Bill Schuette says he has some “bold new ideas” for Michigan.
Widely expected to run for governor in 2018, Schuette is testing out the planks for his bid at the Republican National Convention in Cleveland this week.
So what are these bold new ideas? Tax cuts and school choice.
In other words, the same stale, failed ideology that Republicans have been pushing on this state since John Engler was first elected governor in 1990.
I suppose it could be called bold in the sense that it’s audacious to continue to advocate for trickle-down economics when tax cuts for the wealthy have time and again failed to produce economic gains, and experts have roundly debunked the theory.
It’s particularly impudent in Michigan, where austerity measures have led to massive disinvestment in everything from our infrastructure to public safety to education at all levels.
These proponents of trickle-down economics have watched as our roads and bridges crumbled. They’ve stood by as crime skyrocketed in our cities. They’ve looked on as class sizes increased in wealthy and poor districts alike, and they did nothing as universities were forced to jack up tuition, creating a whole generation saddled with debt.
Between the Headlee Amendment and Proposal A, Michigan municipalities and school districts are strictly limited in what they can raise through local revenue measures. That makes them reliant on the state for funding. And the state has raided funds for schools and cities year after year, to the tune of more than $6.2 billion over the past decade, in order to plug budget holes rather than do the responsible thing and raise new tax revenue.
In the past 15 years, revenue sharing decreased from $600 million annually to about $250 million. The last year the state fully funded its statutory obligations to local governments was 2001.
In fact, Michigan is the only state in the country providing fewer economic resources to its cities in 2012 than it did in 2002 — by a huge amount.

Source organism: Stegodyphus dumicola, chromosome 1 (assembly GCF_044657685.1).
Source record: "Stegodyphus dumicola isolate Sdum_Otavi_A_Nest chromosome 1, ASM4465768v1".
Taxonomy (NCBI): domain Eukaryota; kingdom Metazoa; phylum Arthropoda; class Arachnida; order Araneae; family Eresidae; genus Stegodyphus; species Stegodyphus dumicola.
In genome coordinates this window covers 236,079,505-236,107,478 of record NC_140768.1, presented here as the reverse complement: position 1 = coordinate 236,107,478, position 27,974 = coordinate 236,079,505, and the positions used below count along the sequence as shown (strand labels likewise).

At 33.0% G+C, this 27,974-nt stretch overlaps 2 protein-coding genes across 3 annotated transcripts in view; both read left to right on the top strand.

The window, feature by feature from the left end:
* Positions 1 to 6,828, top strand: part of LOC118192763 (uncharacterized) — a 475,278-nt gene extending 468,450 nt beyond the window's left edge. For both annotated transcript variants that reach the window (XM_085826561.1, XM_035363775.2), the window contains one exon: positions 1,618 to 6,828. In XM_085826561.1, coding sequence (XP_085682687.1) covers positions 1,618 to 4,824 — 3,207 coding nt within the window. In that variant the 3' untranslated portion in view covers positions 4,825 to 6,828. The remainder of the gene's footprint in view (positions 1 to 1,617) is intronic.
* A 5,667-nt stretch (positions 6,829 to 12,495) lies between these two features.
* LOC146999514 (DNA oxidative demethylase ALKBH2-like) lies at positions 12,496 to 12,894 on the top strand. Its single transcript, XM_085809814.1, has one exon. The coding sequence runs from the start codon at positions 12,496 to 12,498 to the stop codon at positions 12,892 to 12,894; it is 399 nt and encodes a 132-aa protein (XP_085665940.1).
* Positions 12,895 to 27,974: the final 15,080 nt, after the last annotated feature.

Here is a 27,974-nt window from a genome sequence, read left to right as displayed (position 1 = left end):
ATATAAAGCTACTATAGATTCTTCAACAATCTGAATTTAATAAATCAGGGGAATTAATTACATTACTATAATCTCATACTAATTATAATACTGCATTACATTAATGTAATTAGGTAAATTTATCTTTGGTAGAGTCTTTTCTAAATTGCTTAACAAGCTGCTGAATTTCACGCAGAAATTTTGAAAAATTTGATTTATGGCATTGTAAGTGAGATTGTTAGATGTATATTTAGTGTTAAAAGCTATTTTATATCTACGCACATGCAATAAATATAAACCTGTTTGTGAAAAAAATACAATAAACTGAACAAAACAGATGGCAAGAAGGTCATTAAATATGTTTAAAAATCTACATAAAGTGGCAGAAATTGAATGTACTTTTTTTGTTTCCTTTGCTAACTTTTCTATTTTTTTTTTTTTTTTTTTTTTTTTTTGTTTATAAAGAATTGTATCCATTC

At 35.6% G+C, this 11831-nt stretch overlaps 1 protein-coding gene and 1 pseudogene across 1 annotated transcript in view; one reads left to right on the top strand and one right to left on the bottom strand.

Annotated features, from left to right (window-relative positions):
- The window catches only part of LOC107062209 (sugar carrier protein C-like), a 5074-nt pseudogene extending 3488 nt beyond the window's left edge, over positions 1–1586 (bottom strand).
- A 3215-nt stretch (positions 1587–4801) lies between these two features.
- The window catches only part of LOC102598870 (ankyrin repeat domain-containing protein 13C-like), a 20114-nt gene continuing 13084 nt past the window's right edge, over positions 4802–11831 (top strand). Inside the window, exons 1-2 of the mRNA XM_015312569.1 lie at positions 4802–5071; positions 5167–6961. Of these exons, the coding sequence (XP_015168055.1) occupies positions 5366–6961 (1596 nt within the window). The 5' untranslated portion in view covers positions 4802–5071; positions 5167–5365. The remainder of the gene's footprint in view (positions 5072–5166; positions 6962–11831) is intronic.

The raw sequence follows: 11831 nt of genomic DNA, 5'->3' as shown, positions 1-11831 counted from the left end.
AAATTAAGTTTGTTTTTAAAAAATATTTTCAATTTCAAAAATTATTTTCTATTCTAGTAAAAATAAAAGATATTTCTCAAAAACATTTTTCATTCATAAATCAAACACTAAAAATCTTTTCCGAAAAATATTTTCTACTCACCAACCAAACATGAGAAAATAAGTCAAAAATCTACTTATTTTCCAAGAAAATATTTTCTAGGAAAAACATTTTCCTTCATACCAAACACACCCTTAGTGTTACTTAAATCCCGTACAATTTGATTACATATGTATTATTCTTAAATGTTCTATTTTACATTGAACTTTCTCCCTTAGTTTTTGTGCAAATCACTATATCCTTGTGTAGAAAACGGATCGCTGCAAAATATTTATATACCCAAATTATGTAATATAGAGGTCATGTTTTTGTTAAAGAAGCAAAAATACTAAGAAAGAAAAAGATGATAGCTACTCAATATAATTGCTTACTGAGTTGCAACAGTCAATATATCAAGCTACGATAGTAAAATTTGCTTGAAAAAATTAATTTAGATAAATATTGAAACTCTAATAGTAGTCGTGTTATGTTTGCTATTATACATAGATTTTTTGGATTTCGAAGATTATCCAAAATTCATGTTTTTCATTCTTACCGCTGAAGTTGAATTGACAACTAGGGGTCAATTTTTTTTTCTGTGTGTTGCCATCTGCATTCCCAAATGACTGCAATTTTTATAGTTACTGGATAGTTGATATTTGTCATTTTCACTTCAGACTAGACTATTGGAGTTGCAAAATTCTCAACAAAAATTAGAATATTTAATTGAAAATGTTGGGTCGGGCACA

In Flint alone, revenue sharing cuts have cost the city $55 million, leading to a drastically reduced police force, emergency management, and the fateful decisions that poisoned its water supply and will cost hundreds of millions to remedy.
This spring, Michigan faced a $460 million budget shortfall, largely due to Gov. Rick Snyder’s 2011 business tax cuts.
Not only have those corporate tax cuts blown a hole in the budget, they have not spurred economic growth. In every year since they were enacted, the number of new private sector jobs created has fallen, according to the Michigan League for Public Policy.
We have a more than $1.2 billion backlog in road funding needs, just at the state level, $800 million of which will come from the general fund in the coming years – robbing even more from cities and schools.
On the education front, per pupil funding for K-12 education, adjusted for inflation, is still 7.5 percent below pre-recession levels. A 2012 study indicated that the “real value” of Michigan’s per-pupil foundation allowance has dropped 27 percent since 2003 due to state cuts, inflation and districts having to spend more of their revenues on contributions to teachers’ retirement, which was made mandatory in 1995.
As the amount of money going to classrooms has fallen, so has Michigan’s educational rankings – and not just for at-risk students. In 2015, higher-income students in Michigan ranked 48th in the nation in fourth-grade reading.
Unlimited proliferation of charter schools has only further destabilized public education, without resulting in academic gains for students.
Budget cuts to higher education funding have been some of the deepest in the nation, resulting in exponentially higher tuition costs and soaring student loans.
And still, Schuette pushes more tax cuts. Specifically, now that corporate tax revenues have been slashed, Schuette is focusing on income tax cuts, which in Michigan’s flat tax system would disproportionately favor the wealthy.
Don’t get me wrong; I believe the middle class needs a tax break after years of Gov. Snyder’s policies that have shifted the tax burden from the wealthy and corporations to hardworking people. But in our current system, cutting the income tax will only ensure that our roads, schools, cities and universities continue to be underfunded, to the detriment of our economic recovery.
What would be truly bold, in the brave sense, would be for a politician to be honest with citizens about the need for increased revenue, so we can begin reinvesting in education and infrastructure – the things that experts say will bring economic prosperity back to Michigan.
During the 2014 gubernatorial election, I interviewed Democratic candidate Mark Schauer for the MLive Media Group editorial board. When I asked how he intended to pay for increased investment in education, roads and more, he disingenuously gave me the old “by rooting out wasteful spending” line. That line, which he repeated throughout the campaign, was routinely cited as indicative of why he lost.
Anyone with half a brain knows that there isn’t enough waste in the budget to begin to restore the billions in funding cuts over the years. We will need to be smart about raising new revenue, perhaps through a mix of increased corporate taxes and a progressive income tax, and we need a gubernatorial candidate with the guts to make that case to Michiganders.
Until that happens, voters will continue to be swayed by the tax cut snake oil even as we race to the bottom.